HS2’s Old Oak Common station in London given go-ahead
UK Transport Secretary Grant Shapps has today given the go-ahead to construct the HS2 train station in Old Oak Common in London. It is said that the station will be the UK’s largest built in one stage, and will create more than 2,300 jobs.
Mr. Shapps said: “The start of permanent works at the largest train station ever built in the UK in one go, Old Oak Common, marks yet more progress in delivering HS2, the high-speed, high-capacity and low-carbon railway that will form the backbone of our national transport network. This ‘super hub’ station shows our Plan for Jobs in action – kickstarting major regeneration, creating 2,300 jobs and 250 apprenticeships in construction – and underlines this Government’s determination to build back better”.
Construction of the 32-acre site will include a 1.1-mile-long underground wall making way for six HS2 platforms. HS2 Ltd said the station aims to offer “unrivaled connectivity” with services to four crossrail platforms, four mainland platforms in South Wales, as well as platforms in the Midlands and North of England.
A notable feature of the station is its roof, which is the size of three football pitches. Mark Thurston, Chief Executive of HS2 Ltd, said: “The start of permanent works at Old Oak Common station, our first station under construction, is a significant step for phase one of HS2, as we deliver world-leading engineering to create what will arguably be one of the best-connected railway super hubs in the UK”.
The HS2 project so far
Announced in January 2009 as a government plan to construct a new high-speed railway network connecting London, the West Midlands, Leeds, and Manchester, HS2 or “High Speed 2” initially sparked criticism for its potential impact on the country’s green spaces and countryside.
With costs of over £42bn for the tracks and a further £8bn for rolling stock, the HS2 is the single most expensive project ever attempted by the British government. While the plan may have been announced over a decade ago, construction started in 2017 and is still ongoing. It is due to be completed in 2025, although the COVID-19 pandemic has almost definitely put a spanner in the works.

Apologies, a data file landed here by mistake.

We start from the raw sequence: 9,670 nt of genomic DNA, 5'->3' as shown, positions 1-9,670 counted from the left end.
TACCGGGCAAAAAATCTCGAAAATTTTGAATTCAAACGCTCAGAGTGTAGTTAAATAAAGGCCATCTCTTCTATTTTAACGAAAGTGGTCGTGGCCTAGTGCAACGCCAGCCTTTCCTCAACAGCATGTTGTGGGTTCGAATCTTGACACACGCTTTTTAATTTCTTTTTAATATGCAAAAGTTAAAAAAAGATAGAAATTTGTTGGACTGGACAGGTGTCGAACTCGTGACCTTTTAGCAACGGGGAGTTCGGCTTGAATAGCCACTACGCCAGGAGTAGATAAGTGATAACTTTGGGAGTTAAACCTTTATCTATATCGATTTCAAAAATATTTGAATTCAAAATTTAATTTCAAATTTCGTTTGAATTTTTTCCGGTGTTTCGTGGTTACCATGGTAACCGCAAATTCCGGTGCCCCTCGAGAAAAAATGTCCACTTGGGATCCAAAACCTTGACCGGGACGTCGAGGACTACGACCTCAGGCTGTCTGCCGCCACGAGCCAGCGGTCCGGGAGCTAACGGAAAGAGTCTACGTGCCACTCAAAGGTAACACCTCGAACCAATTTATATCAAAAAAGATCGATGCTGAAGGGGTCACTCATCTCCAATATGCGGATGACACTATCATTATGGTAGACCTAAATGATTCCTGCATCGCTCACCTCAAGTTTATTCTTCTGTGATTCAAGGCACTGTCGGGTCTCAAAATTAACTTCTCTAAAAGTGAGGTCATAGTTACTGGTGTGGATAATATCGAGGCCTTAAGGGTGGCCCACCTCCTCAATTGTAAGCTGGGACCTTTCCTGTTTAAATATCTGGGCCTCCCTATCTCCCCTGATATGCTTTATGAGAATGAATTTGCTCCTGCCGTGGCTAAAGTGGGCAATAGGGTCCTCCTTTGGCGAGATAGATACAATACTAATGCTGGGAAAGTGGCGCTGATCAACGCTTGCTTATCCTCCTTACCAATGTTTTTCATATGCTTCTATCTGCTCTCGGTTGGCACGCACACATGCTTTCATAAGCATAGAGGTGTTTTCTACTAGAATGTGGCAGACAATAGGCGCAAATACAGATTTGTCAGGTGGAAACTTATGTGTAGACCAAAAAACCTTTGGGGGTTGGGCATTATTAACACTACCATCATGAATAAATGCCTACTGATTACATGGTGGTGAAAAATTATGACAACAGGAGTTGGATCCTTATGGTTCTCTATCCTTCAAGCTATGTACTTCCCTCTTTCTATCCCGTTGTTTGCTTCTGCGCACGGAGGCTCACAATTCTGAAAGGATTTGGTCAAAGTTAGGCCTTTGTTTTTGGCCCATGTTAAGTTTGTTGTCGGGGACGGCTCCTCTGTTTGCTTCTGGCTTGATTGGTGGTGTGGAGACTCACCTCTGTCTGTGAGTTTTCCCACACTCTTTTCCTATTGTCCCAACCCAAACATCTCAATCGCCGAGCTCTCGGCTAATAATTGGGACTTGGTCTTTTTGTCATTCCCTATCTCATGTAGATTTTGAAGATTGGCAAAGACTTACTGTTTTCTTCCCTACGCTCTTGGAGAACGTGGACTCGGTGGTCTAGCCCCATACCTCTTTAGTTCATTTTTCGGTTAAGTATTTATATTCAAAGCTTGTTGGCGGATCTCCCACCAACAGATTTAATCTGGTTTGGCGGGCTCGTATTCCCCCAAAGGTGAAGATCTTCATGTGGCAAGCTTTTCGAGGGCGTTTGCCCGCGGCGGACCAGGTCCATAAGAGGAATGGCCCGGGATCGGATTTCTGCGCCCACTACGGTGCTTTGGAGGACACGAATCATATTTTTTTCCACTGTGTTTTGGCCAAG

If the process goes according to plan, HS2 Ltd says that Phase 1, the London to Birmingham line, will open to the public in 2026, following commissioning and testing. Phase 2, which includes a route from Birmingham to Leeds and Manchester, is due to start construction the same year, with an estimated completion and operation date of 2033.
Masdar, PT PLN begin work on floating PV solar project
UAE-based renewable energy company Masdar, in partnership with PT PLN, an organisation specialising in electrical power and owned by the Indonesian government, has announced today it has started work on a floating photovoltaic (PV) solar project in West Java. The company says the 145MW plant is the first of its kind in the country. The project, which will be constructed on the Cirata reservoir in West Java, was financed by the Sumitomo Mitsui Banking Corporation, Societe Generale, and Standard Chartered Bank.
Developing the project is PT Pembangkitan Jawa Bali Masdar Solar Energi (PMSE), a joint venture between Masdar and PT PLN subsidiary PT PJBI. Bahlil Lahadalia, Minister of Investment for the Republic of Indonesia and chairman of the Indonesia Investment Coordinating Board, said: “This is a flagship project of the UAE’s investment in Indonesia, and most importantly, it is in line with the Indonesian Government’s target to increase renewable energy by 23% by 2025.”
Ladhadalia added: “The Ministry of Investment fully supports the investment realisation of the Cirata Floating Solar Project by PT PJBI and Masdar.” The plant is said to be the largest in south-east Asia, and one of the biggest in the world. Around 800 jobs will be created during its construction phase.
During the project’s development, Masdar has conducted several social initiatives to raise awareness of sustainability and strengthen the engagement of the local community. Talking about the partnership with Masdar, Amir Faisal, president director of PJBI, said: “We see tremendous potential for similar projects in Indonesia and we look forward to continuing our fruitful collaboration with Masdar to work on more renewable energy projects and help our nation achieve its clean energy objectives.
“This floating power project is a first for Indonesia and is also a significant step in PJBI’s renewable energy journey,” he added.
Facts about solar energy
- Solar power is the most abundant energy source on earth: There’s enough solar energy reaching the earth every hour to meet all of humanity’s power needs for a whole year.
- The cost of solar panels has fallen by 99% since 1977: The price per watt for a single solar cell in 1977 was US$77. Today that same cell costs Us$0.21 per watt US$0.39 per watt for an assembled module, according to the Solar Energy Industries Association.
- China is the global leader in solar energy: Whilst solar power is increasing in popularity in the US, China is currently the country with the biggest uptake. Research conducted by GTM in 2017 predicted that the US would install 12.4GW of solar power during that year. China, on the other hand, installed 24.4GW of power in the first half of 2017 alone.